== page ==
Well not quite… but the excellent contribution of volunteers in the recent Olympics and no doubt the forthcoming paralympics has received the credit that is, without doubt, fully deserved.
However the work of the hundreds of volunteers who help maintain our national parks goes almost unnoticed. My knowledge may be limited to those in the Lake District, Yorkshire Dales and North York Moors but it is safe to say without them the park would be a poorer place, less well run, lacking on the ground information and less inspiring for the prospective visitor.
A few weeks ago I was out walking near Holcum Hole in the Yorkshire Moors and by chance came across a volunteer warden with his dog. Having discussed the dogs (initial common ground) we starting chatting about his volunteers role which seemed to have a fairly vague brief; in fact he had been asked to check the state of some of the far distance stiles which he was returning from, but there was much more to his role. We were soon chatting about the walks near and further away, he mentioned some of the conservation difficulties that the park was facing, wind farms (a particular issue for me!) and walking dogs in the area. The point being that he had both the time and enthusiasm to help and advise visitors on their holiday – paid staff are simply not going to have the time (hopefully the enthusiasm!)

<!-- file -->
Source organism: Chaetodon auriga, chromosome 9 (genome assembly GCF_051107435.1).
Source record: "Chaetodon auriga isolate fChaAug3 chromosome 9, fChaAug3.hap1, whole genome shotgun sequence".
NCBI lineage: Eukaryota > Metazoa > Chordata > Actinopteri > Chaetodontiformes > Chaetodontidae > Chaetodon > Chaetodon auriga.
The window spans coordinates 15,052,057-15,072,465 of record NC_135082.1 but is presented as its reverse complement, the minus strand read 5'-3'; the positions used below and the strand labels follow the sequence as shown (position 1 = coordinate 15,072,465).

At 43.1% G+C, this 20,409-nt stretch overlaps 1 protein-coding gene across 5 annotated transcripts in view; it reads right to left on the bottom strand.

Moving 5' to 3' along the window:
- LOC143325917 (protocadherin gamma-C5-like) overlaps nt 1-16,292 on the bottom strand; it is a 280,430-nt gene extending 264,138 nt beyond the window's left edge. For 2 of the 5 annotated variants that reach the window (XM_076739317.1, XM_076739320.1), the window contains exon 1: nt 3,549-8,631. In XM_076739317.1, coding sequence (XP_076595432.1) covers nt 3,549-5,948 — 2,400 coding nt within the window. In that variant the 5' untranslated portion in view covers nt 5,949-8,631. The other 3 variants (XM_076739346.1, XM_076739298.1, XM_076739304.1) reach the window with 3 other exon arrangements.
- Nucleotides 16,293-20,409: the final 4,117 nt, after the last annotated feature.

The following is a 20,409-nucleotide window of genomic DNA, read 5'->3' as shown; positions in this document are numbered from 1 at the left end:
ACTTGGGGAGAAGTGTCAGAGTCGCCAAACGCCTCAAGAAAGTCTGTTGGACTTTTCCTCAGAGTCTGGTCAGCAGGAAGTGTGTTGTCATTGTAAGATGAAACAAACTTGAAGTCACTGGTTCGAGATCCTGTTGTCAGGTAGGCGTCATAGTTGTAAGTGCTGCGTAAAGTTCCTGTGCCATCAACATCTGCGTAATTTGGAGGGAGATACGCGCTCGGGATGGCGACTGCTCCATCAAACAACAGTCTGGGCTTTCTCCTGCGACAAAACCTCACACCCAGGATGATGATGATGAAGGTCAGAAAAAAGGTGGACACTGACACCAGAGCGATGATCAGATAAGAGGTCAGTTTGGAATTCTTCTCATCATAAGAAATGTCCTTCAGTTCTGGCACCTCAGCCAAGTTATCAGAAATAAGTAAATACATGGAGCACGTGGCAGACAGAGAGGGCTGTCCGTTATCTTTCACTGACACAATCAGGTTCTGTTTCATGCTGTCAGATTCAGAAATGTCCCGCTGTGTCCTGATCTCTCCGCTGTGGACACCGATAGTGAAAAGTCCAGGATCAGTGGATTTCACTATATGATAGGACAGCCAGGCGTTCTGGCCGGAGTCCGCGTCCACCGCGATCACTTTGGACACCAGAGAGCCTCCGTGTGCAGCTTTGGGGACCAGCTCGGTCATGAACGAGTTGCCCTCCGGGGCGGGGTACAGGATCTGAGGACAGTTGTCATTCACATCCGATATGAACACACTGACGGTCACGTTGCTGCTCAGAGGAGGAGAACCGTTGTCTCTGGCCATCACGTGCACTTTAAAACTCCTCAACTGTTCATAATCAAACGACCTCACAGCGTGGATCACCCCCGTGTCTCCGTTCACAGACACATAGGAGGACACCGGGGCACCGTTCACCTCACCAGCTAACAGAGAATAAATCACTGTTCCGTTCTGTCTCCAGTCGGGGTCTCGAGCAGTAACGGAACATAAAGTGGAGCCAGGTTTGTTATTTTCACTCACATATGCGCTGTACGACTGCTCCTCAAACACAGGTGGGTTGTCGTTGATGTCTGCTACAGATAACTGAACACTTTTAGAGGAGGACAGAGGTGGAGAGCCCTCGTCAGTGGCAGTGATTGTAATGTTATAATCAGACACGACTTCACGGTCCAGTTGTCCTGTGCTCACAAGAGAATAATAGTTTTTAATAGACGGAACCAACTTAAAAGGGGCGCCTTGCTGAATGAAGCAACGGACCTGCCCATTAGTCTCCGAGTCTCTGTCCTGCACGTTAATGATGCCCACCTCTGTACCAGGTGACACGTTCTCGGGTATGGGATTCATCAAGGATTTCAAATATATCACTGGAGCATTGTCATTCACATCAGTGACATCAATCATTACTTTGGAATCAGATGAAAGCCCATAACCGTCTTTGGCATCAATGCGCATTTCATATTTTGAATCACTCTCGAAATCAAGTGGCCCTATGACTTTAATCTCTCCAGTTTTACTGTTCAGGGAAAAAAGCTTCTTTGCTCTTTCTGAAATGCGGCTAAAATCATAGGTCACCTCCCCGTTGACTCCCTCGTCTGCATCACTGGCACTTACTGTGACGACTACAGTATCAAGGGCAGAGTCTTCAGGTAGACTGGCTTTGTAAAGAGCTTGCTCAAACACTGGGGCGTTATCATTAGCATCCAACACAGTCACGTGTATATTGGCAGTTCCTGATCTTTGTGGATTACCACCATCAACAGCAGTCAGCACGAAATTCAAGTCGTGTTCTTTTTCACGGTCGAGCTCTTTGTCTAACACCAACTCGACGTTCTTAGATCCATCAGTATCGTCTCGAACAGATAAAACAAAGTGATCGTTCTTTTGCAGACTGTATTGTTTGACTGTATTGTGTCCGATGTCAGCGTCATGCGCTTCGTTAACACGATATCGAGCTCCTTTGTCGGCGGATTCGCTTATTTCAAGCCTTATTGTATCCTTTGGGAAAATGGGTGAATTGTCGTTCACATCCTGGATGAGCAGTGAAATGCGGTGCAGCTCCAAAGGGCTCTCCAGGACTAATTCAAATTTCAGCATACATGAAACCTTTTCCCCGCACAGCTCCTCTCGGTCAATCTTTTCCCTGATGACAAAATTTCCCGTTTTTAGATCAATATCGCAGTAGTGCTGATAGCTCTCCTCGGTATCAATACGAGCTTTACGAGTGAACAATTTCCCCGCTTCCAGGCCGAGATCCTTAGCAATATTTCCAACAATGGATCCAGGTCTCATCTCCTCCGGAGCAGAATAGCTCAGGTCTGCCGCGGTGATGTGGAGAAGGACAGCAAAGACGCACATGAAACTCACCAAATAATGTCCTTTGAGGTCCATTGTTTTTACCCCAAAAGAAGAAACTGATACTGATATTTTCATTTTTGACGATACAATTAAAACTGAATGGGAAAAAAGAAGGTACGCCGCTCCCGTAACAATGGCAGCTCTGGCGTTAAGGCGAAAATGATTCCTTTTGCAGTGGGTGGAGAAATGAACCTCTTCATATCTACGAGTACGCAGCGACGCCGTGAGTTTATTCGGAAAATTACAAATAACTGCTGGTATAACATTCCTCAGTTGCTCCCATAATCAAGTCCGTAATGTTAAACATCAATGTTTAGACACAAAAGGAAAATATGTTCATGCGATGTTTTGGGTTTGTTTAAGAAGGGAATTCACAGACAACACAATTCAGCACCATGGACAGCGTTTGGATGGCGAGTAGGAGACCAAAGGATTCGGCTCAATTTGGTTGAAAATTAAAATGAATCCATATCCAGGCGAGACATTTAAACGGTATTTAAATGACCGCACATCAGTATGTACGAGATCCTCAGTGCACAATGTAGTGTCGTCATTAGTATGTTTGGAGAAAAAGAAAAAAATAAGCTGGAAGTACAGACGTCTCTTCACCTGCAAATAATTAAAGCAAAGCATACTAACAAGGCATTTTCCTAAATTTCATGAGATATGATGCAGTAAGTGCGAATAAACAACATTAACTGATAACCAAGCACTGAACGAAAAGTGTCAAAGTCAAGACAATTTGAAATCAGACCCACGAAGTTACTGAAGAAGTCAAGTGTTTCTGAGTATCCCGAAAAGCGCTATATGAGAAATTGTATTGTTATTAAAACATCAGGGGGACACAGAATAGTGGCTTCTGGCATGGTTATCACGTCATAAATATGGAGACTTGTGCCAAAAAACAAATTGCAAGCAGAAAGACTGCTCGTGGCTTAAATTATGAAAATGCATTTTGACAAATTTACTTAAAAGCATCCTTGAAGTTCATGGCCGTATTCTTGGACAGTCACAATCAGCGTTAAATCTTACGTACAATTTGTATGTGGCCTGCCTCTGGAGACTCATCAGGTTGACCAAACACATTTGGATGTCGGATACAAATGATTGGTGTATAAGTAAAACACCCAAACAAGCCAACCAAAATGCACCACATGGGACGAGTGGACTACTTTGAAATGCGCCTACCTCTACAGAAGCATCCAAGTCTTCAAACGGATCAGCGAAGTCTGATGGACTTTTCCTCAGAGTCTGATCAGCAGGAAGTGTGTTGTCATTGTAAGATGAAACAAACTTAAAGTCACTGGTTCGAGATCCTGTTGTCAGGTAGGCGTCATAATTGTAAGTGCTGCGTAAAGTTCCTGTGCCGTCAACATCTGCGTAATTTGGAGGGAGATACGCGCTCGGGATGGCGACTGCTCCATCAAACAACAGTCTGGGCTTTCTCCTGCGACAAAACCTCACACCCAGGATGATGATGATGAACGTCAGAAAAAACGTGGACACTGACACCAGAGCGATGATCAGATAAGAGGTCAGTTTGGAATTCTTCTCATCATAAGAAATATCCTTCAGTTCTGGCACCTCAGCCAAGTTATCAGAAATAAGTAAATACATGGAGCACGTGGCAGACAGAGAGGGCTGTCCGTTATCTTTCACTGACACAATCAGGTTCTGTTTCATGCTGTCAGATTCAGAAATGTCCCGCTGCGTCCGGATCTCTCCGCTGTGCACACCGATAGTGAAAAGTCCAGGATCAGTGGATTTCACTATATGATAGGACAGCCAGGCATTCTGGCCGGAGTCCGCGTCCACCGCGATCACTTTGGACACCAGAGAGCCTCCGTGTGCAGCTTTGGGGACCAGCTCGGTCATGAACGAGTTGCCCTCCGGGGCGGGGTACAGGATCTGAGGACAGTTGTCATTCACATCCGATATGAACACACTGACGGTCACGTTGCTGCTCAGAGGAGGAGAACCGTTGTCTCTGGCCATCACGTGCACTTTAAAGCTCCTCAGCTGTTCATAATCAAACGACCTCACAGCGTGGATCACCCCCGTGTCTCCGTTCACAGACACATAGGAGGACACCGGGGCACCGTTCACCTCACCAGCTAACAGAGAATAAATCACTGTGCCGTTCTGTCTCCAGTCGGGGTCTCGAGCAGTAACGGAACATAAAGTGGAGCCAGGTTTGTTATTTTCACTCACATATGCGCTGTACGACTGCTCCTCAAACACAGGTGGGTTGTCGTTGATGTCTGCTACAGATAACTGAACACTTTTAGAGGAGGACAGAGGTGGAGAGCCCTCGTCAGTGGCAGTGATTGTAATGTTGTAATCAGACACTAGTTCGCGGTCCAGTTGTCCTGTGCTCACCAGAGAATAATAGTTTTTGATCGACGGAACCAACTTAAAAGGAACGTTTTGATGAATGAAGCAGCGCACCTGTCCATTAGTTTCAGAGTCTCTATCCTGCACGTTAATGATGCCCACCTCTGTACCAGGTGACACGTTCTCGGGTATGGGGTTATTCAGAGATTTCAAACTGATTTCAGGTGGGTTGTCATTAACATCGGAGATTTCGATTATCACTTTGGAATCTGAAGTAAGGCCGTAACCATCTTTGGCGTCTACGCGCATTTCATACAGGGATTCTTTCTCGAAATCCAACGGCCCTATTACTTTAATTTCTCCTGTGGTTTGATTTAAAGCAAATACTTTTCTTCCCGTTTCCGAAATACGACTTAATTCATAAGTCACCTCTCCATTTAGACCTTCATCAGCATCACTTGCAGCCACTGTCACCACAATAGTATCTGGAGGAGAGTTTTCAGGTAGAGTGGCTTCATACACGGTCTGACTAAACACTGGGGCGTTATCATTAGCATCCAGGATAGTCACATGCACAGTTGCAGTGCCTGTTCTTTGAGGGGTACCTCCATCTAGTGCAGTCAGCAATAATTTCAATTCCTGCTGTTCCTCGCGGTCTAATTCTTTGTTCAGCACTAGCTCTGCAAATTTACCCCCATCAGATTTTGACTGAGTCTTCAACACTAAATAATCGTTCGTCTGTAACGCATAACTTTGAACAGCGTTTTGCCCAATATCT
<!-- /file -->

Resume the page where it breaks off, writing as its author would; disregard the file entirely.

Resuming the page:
However many volunteers are on more specific roles. Probably the best known are the many volunteers who help the Fix the Fells team whether on a short term project or on a more regular basis. I come across many of these chaps and chapesses on the navigation courses I run for Lake District National Park (on a volunteer basis) and they are a contented set, happy to help preserve our parks and in the specific Fix the Fells case, undertake some brutal back breaking work. However the results are nearly always impressive and with new techniques being introduced all the time increasingly less obtrusive.
There is a sting to the tail though. Volunteers are almost so good that it becomes easier to swap a paid worker with a volunteer. Throw in the cut backs within the National Parks which are currently targeted at around the 20% mark and the temptation to increase the number of volunteers is growing. Certainly some paid workers in the National Parks are less happy with the growth of volunteers and some even may worry about their own jobs. The inevitability of this throughout the public sector is clear to see as more and more people seem prepared to take non paid roles on the pretext of helping out the local community – a consequence that is seen in a positive way by the coalition and show cased throughthe concept of the Big Society.
Away from the right and wrongs of using volunteers from a political stand point there is no doubt that they are doing a great job and long may it continue. I certainly recommend a volunteering role to anyone who has the time and energy, our national parks need preserving and they need you to help.
Enjoy the walks
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